The ongoing protests in Egypt are challenging recent assumptions about the influence of social media during times of civilian unrest. It's been more than three days since the Egyptian government took the unprecedented step of disconnecting the country from the Internet in an apparent bid to control the news available to its citizens, and to the outside world. So far, that move appears to have achieved precisely nothing.
Turmoil in Egypt
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Information continues to pour out of Egypt via other communication channels. And the protestors themselves don't appear to be challenged in the least by their inability to Tweet, to upload to YouTube or to log into Facebook to get the latest updates. In fact, it's more than likely that a vast majority of those on the streets in Cairo and elsewhere don't even know about the existence of these social media tools. Or if they do, they don't appear to have noticed its absence.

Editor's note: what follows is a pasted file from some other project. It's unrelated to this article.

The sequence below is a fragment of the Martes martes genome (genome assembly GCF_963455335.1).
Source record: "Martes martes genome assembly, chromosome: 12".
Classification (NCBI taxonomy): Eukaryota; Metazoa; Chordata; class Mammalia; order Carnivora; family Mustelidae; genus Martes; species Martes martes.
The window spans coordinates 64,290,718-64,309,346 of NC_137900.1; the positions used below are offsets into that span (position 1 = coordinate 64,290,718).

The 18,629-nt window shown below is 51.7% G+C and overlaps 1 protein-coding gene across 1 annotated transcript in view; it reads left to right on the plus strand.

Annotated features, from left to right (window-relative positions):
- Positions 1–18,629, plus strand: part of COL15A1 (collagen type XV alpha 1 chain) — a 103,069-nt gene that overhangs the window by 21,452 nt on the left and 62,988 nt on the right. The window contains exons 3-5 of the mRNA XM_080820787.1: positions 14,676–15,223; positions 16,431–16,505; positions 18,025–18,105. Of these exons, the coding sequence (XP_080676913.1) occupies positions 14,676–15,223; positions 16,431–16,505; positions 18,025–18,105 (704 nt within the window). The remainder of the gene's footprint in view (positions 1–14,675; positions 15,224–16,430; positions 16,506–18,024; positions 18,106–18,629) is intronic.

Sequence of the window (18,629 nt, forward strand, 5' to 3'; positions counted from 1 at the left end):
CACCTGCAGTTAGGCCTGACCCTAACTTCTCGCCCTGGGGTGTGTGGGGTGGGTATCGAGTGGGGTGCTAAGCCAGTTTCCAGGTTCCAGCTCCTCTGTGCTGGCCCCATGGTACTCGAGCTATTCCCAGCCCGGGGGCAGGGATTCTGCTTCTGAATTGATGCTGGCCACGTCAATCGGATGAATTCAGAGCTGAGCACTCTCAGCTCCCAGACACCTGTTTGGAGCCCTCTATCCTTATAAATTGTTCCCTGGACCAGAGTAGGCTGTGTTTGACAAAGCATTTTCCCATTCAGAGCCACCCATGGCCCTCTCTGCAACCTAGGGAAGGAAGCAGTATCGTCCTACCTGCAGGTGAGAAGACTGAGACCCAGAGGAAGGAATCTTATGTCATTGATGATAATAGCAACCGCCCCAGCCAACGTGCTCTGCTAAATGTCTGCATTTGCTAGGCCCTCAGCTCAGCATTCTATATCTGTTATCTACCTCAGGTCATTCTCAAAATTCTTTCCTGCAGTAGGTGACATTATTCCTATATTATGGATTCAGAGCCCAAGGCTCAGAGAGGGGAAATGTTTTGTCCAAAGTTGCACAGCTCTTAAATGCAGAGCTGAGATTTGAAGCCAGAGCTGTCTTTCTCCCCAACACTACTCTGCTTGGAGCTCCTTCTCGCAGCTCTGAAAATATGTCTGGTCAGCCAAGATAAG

Social media no doubt played an early role in the protests in Egypt, just as it did in Tunisia.And back in 2009, Twitter and Facebook became vital communication channels in the face of an Iranian government crackdown against protesters. Concerns about the same thing happening in Egypt are almost certainly what prompted the Internet clampdown in the country.
However, once the protests really gathered momentum there's been little need for a Twitter or a Facebook to keep them going (and growing) in Egypt. The protests, if anything, have only become larger in scope and the protesters themselves even more determined. Their ability to gather, to communicate and to be unified in protest, appears largely untouched by the unavailability of the social Web and the Internet.
Apparently, political revolutions don't need a social web or an Internet to thrive. Well, not yet anyway.